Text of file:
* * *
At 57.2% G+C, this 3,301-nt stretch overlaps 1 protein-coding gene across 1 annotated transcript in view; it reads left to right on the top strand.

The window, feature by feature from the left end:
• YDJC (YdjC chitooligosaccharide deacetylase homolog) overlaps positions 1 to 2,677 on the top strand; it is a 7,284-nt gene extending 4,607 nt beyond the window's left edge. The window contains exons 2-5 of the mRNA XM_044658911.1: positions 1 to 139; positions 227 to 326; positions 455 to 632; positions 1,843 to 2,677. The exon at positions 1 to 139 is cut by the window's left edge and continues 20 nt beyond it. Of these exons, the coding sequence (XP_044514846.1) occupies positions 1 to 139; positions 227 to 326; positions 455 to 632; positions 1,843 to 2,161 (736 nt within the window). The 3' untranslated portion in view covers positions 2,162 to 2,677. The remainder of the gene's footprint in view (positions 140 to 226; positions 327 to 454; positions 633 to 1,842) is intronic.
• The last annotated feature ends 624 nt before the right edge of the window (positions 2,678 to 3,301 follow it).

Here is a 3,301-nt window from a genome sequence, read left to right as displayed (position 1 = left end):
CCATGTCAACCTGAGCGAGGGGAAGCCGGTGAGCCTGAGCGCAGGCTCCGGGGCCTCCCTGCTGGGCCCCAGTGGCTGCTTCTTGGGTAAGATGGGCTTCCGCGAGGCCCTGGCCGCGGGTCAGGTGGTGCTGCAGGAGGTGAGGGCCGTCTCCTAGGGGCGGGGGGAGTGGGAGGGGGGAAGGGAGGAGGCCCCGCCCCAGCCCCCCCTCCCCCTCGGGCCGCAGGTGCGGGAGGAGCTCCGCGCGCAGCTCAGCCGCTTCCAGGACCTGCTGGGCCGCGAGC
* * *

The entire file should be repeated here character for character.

At 57.2% G+C, this 3,301-nt stretch overlaps 1 protein-coding gene across 1 annotated transcript in view; it reads left to right on the top strand.

The window, feature by feature from the left end:
• YDJC (YdjC chitooligosaccharide deacetylase homolog) overlaps positions 1 to 2,677 on the top strand; it is a 7,284-nt gene extending 4,607 nt beyond the window's left edge. The window contains exons 2-5 of the mRNA XM_044658911.1: positions 1 to 139; positions 227 to 326; positions 455 to 632; positions 1,843 to 2,677. The exon at positions 1 to 139 is cut by the window's left edge and continues 20 nt beyond it. Of these exons, the coding sequence (XP_044514846.1) occupies positions 1 to 139; positions 227 to 326; positions 455 to 632; positions 1,843 to 2,161 (736 nt within the window). The 3' untranslated portion in view covers positions 2,162 to 2,677. The remainder of the gene's footprint in view (positions 140 to 226; positions 327 to 454; positions 633 to 1,842) is intronic.
• The last annotated feature ends 624 nt before the right edge of the window (positions 2,678 to 3,301 follow it).

Here is a 3,301-nt window from a genome sequence, read left to right as displayed (position 1 = left end):
CCATGTCAACCTGAGCGAGGGGAAGCCGGTGAGCCTGAGCGCAGGCTCCGGGGCCTCCCTGCTGGGCCCCAGTGGCTGCTTCTTGGGTAAGATGGGCTTCCGCGAGGCCCTGGCCGCGGGTCAGGTGGTGCTGCAGGAGGTGAGGGCCGTCTCCTAGGGGCGGGGGGAGTGGGAGGGGGGAAGGGAGGAGGCCCCGCCCCAGCCCCCCCTCCCCCTCGGGCCGCAGGTGCGGGAGGAGCTCCGCGCGCAGCTCAGCCGCTTCCAGGACCTGCTGGGCCGCGAGC